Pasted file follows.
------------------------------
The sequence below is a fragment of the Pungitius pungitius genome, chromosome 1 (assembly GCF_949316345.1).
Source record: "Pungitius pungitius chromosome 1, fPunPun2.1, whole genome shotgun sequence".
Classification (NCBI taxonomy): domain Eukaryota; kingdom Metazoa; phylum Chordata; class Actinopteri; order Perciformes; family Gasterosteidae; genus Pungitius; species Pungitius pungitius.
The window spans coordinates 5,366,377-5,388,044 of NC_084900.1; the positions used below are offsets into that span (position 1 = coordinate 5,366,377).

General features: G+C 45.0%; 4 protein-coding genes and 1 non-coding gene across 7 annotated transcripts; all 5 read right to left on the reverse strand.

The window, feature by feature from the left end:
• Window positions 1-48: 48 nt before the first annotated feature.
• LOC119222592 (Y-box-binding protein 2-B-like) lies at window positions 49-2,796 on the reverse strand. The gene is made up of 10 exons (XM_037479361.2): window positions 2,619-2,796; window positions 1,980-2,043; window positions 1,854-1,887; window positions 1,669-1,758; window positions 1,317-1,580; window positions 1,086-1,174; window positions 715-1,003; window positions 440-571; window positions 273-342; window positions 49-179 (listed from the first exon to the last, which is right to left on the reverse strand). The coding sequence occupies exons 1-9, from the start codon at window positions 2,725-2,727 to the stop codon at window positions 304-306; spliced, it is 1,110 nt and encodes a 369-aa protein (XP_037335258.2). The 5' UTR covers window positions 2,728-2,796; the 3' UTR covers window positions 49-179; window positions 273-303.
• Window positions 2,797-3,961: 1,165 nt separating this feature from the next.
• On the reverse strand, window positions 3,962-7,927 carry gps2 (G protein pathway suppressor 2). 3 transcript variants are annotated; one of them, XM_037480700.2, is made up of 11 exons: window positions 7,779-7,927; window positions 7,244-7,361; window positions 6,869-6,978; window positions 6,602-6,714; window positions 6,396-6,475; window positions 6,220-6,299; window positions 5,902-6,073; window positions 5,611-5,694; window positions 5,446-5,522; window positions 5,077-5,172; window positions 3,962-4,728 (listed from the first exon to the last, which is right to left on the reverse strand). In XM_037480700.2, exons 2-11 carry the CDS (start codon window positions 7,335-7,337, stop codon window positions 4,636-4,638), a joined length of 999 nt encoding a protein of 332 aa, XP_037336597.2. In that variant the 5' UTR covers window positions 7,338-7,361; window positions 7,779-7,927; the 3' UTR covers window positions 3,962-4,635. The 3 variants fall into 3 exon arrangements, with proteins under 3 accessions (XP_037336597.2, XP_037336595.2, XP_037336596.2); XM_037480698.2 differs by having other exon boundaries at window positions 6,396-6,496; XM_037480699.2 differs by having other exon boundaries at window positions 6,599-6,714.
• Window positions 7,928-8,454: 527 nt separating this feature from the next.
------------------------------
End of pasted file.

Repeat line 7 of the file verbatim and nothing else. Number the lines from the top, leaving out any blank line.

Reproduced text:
• Window positions 1-48: 48 nt before the first annotated feature.